To humans, the Northern Saw-whet Owl (hereafter saw-whet), our target species at MSRW’s owl-banding stations, is cute. It is diminutive, docile, soft and fluffy, and has big beautiful yellow eyes.
Saw-whets are sit-and-wait predators, sitting on a low branch waiting for prey to come by. Their usual prey are mice, especially deer mice, and voles. So if you are a deer mouse, you don’t think of saw-whets as cute. Rodents and other small creatures know saw-whets as lean, mean, mouse-eating machines! And for good reason. Like all owls, saw-whets have an array of physical and behavioral adaptations to make them efficient and effective night predators.
Let’s start with that face. Owls have very ‘flat’ faces with large forward-facing eyes surrounded by feathers radiating outwards, which is known as the facial disc. The large eyes with a relatively large pupil and greater number of rod cells allow more light to enter so the owl can see better in dim light. Owl retinas have relatively few cone cells so they don’t see much color.
Then there is the unique (among birds) ability to turn their heads up to 260o like the owl shown below. Owls have extra and specially modified vertebrae in their necks that allow them to do this. But why have this ability? Owl eyes are forward-looking, which allows binocular vision (seeing in three dimensions) but prevents most peripheral vision. In addition, owl eyes are elongated tubes, not ball-shaped, so they can’t move their eyes from side to side. Thus they have to turn their entire heads to see to the side or back. And it certainly helps to see and hear potential prey (and predators) in all directions if one can swivel the head up to 260o.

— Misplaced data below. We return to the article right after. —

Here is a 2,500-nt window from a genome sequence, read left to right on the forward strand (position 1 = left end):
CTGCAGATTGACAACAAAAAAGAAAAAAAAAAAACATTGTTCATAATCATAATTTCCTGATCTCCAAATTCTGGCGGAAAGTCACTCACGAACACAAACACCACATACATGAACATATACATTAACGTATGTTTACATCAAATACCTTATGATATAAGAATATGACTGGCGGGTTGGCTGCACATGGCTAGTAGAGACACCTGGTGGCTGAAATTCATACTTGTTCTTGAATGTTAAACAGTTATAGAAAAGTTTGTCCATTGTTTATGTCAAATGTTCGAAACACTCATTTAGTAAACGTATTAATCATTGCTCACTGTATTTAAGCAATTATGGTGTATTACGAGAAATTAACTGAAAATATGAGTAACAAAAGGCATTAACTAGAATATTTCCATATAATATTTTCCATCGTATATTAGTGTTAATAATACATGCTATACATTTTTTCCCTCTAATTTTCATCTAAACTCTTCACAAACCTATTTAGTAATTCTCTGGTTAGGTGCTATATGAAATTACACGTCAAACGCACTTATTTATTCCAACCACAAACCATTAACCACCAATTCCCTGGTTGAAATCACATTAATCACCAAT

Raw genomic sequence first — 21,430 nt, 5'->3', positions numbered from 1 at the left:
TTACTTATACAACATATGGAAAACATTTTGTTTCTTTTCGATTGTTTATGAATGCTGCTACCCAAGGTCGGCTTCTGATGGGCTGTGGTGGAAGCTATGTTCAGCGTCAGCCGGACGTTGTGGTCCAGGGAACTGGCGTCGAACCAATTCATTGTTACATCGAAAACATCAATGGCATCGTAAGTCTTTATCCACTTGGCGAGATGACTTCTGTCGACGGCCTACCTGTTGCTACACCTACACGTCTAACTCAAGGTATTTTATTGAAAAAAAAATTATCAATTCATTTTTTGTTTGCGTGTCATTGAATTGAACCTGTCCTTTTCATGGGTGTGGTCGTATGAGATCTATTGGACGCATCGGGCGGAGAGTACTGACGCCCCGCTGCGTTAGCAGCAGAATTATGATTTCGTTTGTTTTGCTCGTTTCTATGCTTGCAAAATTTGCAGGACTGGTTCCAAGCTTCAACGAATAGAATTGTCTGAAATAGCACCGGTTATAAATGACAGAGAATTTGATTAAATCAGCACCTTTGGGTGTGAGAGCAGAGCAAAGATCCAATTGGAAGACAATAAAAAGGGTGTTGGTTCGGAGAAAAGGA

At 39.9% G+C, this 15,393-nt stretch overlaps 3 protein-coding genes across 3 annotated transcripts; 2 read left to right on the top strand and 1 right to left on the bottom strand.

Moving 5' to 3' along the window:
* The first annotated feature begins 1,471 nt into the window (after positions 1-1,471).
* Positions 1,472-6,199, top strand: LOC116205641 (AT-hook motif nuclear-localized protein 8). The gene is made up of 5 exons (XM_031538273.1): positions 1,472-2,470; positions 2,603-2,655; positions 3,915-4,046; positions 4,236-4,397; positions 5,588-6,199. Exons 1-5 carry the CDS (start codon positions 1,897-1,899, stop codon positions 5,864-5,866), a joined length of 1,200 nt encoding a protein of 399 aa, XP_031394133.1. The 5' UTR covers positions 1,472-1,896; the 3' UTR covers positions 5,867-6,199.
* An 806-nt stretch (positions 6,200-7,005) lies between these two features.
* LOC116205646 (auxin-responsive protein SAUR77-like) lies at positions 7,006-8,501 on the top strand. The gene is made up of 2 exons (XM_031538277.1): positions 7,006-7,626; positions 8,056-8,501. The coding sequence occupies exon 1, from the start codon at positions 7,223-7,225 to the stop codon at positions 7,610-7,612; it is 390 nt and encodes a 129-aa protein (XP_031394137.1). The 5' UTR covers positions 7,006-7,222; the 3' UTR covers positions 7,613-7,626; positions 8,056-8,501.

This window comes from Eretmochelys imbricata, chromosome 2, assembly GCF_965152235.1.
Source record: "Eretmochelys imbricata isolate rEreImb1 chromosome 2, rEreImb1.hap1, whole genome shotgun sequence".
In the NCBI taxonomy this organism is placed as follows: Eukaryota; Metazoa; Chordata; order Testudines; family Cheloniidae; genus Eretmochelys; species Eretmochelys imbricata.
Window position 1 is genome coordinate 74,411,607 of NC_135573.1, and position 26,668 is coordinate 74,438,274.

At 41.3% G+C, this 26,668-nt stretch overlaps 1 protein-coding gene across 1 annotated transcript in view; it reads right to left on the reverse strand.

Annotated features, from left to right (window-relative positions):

The flatness of the face and facial disc help to funnel sounds to the large ears, which are located at the edge of the disc. Owls can move the feathers within the facial disc to alter the sound wave focal lengths, enabling them to hear better at different distances. As part of their legendary hearing abilities, one ear is located slightly higher than the other to help them pinpoint sounds in the dark. Check out the ear-opening of this saw-whet!
The next set of adaptations is related to the owl’s famous silent flight. Owl feathers are very soft and fluffy, muffling the sound of air moving past them as the bird flies. A great adaptation is on the leading edge of the wing, as shown in this photo. Those comb-like extensions, known as flutings, break up air currents flowing noisily over the wing. These adaptations allow the owl to sneak up and nab their prey before the hapless critter knows what’s happening.
Finally, the talons – the business end of any owl. On saw-whets, the talons are razor-sharp, long, and decurved. Think kitty claws on steroids! As any owl-bander can attest, they do draw blood and they do hurt. Occasionally a saw-whet in the hand will grab and squeeze, giving the bander a taste of what the last moments of a mouse are like.
To detect and capture their prey, saw-whets use all of these adaptations. Saw-whets are so small that they can’t eat an entire mouse or vole in one sitting. They eat half, usually the top half, and save the rest for later. Like all owls, saw-whets cast a pellet of undigested fur and bones about six hours after eating.
Owl-banding totals September 18th through October 26th:
Northern Saw-whet Owl: 575
Long-eared Owl: 9
Barred Owl: 2
-Nancy Drilling, lead owl-bander